All round angling adventure arsenal…
Take stock of all the times you’ve admired a bewitchingly fishy looking gutter or headland while cruising the beach. Or slowed down to inspect a remote creek or stream that couldn’t not be teeming with bass, trout or perch
It seems as though you stumble across these types of joints almost exclusively when ill prepared and under gunned.
Loading and fine-tuning tackle boxes and lure kits, servicing reels and carefully packing rods are all part of the fun of getting prepped for a proper fishing mission.
Not so much when you’re just trying to get out of the driveway and beat peak hour for a quick run up the beach.
Time off out in the bush is a precious commodity, all the more so for those attempting to manage at times competing camping, 4WDing and fishing habits.
The brain wave that resulted in me packing a basic fishing kit and stowing it under a seat in the back of the fourby, along with a two-piece spin rod, has revolutionised my annual fishing calendar.
On top of local sessions and three or four dedicated weeklong piscatorial parlays annually, I now manage to wet a line on at least half a dozen additional vehicle or product testing trips as well as family camping getaways.
Manage to get the rig into low range, sleep in your swag and wet a line all in a single weekend? Truly something to brag about come Monday and you can call that a win/win/win!
WHAT’S IN THE BAG?
A small waterproof backpack houses an ideal multi-purpose fishing kit. There’s ample space to store a couple of tackle trays of lures, some packs of soft plastics and jigheads, a tray of hooks and terminals plus a knife, multi tool, scaler, spools of leader and the other requisite odds and ends.
The idea when building your kit is to winnow away the superfluous and specific and include the sort of multi purpose equipment that translates well across most light to medium tackle fishing applications.
A few packs of size 1, 1/0 and 2/0 suicide and long shank pattern hooks will snare anything from whiting to soapy jew in the estuaries and off the beach, as well as trout and carp in freshwater lakes and just about any freshwater native in inland streams.
The same three to four inch soft plastics and shallow divers you cast for flatties and bream at your local sand flat will do the job just fine when trying your hand at Tasmanian brown trout or a stealthy jungle perch in the Atherton Tablelands.
While a dedicated fishing knife is useful for preparing rigs, cutting bait and filleting and dispatching your catch, a multi tool will become your go-to gadget, with dozens of useful applications that’ll become apparent every session.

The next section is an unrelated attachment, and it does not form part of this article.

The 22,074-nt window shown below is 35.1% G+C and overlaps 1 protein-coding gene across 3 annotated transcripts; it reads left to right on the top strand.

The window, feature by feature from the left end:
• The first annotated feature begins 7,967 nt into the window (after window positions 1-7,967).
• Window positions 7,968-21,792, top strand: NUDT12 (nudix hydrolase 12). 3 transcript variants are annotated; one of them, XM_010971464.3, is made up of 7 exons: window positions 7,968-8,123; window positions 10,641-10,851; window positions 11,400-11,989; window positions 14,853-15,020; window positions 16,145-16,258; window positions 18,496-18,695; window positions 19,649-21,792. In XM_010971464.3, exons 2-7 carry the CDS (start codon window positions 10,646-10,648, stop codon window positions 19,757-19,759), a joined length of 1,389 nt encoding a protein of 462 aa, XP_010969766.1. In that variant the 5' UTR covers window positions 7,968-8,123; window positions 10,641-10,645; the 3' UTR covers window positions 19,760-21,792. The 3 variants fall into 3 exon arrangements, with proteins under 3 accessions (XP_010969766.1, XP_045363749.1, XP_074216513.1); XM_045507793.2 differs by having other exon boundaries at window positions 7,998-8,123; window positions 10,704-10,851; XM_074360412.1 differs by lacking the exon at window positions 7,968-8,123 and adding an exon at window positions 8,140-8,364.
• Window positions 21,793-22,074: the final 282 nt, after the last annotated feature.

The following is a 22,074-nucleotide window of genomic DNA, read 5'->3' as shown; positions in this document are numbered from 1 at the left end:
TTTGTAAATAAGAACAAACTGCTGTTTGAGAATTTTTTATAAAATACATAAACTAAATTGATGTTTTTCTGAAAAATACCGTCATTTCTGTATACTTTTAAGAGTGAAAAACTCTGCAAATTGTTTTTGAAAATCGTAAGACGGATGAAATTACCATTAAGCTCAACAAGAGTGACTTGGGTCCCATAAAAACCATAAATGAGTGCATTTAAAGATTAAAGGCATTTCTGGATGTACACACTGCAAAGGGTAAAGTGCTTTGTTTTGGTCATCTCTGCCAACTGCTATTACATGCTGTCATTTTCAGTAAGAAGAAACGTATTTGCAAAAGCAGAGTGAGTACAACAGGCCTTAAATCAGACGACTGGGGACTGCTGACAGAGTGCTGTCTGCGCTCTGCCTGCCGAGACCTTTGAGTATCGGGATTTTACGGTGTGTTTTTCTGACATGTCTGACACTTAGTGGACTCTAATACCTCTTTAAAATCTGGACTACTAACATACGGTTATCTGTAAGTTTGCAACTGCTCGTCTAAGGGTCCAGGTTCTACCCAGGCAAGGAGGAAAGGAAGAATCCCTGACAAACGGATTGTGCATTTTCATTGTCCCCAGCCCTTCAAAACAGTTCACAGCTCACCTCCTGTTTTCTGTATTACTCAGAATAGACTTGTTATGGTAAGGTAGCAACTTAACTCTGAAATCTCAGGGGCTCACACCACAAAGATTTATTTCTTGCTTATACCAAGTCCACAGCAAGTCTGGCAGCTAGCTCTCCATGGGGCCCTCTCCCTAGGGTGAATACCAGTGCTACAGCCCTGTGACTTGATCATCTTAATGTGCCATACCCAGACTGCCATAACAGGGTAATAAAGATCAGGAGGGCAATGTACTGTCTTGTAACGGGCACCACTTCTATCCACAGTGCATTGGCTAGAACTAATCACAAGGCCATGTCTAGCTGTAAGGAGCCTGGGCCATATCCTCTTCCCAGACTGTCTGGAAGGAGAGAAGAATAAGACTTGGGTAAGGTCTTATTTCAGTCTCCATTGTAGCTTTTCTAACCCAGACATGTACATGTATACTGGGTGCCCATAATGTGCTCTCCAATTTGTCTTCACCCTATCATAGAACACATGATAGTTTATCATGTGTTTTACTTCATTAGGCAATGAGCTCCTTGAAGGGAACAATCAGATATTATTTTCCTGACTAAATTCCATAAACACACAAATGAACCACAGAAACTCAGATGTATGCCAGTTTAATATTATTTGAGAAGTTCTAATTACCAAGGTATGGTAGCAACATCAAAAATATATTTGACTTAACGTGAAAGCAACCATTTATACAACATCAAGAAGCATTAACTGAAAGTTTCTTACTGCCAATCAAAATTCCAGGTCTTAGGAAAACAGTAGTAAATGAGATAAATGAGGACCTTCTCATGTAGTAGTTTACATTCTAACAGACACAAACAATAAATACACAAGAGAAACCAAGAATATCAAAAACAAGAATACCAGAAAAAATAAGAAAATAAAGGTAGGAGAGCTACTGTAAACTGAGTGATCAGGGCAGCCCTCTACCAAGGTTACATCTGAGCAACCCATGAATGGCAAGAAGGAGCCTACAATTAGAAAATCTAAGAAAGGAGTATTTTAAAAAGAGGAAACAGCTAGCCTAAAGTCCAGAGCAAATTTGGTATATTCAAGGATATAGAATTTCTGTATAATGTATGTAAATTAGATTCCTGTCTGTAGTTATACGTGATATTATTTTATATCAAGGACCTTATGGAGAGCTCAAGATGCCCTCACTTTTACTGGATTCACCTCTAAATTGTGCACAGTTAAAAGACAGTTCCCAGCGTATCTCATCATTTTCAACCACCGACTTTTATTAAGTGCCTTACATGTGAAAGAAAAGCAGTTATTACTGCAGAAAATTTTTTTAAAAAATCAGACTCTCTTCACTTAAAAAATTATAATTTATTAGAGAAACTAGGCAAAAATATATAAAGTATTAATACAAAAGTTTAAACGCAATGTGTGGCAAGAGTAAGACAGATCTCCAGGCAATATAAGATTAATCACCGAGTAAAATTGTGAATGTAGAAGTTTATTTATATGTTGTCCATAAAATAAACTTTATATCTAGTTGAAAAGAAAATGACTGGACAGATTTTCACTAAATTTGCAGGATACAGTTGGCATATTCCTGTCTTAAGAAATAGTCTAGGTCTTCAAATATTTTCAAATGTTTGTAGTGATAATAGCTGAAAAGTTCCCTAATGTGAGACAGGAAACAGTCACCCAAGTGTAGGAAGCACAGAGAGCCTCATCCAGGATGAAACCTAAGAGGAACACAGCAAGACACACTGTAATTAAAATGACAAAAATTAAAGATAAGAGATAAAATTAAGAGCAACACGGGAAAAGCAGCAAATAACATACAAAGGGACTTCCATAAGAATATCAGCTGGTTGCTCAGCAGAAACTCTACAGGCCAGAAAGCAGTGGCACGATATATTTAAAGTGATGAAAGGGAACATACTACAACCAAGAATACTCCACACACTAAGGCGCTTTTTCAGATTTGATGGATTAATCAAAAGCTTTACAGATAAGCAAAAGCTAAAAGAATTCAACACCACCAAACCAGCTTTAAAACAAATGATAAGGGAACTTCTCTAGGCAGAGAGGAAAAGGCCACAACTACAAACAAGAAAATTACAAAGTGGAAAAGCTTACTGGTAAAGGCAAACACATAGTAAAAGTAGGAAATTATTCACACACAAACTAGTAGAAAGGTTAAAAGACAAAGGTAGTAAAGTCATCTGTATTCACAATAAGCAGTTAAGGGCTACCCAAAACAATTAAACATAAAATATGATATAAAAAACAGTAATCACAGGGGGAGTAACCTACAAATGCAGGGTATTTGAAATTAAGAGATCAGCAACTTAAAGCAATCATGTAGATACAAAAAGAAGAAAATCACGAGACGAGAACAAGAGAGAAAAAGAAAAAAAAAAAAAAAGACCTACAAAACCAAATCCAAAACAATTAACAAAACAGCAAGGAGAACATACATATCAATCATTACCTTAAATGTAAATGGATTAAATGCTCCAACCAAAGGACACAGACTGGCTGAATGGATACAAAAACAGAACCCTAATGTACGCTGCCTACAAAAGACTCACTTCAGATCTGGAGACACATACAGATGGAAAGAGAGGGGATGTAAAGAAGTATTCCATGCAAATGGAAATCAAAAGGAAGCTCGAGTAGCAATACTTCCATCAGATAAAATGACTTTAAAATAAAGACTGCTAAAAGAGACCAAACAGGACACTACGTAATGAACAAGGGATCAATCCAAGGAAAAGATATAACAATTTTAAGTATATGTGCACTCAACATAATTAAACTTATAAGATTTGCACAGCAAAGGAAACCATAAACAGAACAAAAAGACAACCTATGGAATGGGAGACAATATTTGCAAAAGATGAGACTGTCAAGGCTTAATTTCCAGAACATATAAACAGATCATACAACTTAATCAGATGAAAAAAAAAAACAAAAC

Each individual’s ideal fishing kit is going to look a little different. While it’s great to be prepared for a range of angling scenarios, it’s much better to be realistic in your targets in order avoid lugging around a heap of gear that will hardly ever get used.
If the bulk of your local fishing forays centre around targeting estuary staples like bream and whiting, build your kit with that focus. Likewise if freshwater natives or bait fishing the beach tends to account for most of your hours on the water.
It’s certainly handy to include some multi purpose lures like shad and wriggler tail soft plastics that can be adapted for many purposes, and proven lure patterns like Bomber minnows and Reidy’s B52s that account for everything from barra to flathead, jewfish and tailor on the regular.
Once you’ve built your kit and ferried it along on a number of outings, it can be worth sorting through tackle trays and cutting down on unused items while supplementing those lures that tend to get a swim every session.
TELESCOPIC VS. MULTI-PIECE?
Telescopic rods sound great in theory as a space saving initiative, but in practice their action is soggy and clunky and they’re a real drag to fish with.
If space is severely limited such as when hiking into a remote destination, a telescopic stick can do the trick, although a quality multi piece spin rod will serve much better most of the time.
A spin rod rated to 2-4kg won’t take up much space in the back of the rig and is a perfect stick for flicking soft plastics, lures and baits for estuary species like flathead and whiting, and should hold up to the occasional encounter with larger predators.
Matched with a small spin reel loaded with 10lb braid, said setup can be used effectively when fishing from the shore as well as from small boats and kayaks and you can adjust your leader strength down if stalking finicky freshwater targets, then beef things up when fishing amongst structure.
A sturdier 8-10kg rated rod will be a better option if you tend to target top of the food chain predators like jewfish or barramundi up north.
If most of your fishing sessions involve casting baits to frothy beachfront gutters, a longer 10-12ft two-piece surf rod will have you sorted.
JUST DO IT
Throwing together a basic fishing kit and stowing it in the back of the rig allows you to fish with spontaneity. Having the option to cast a line when pulled over for lunch or after pitching camp for the day adds a new element to offroad drives and camping trips, and you might just be surprised how often spur of the moment fishing sessions can pay off.
There’s not much better than catching a haul of fresh fillets off your own steam while out exploring a new location, plus you might just inspire yourself to get out there a little more often if tasty camp cooked seafood dinners start turning up on the menu more frequently.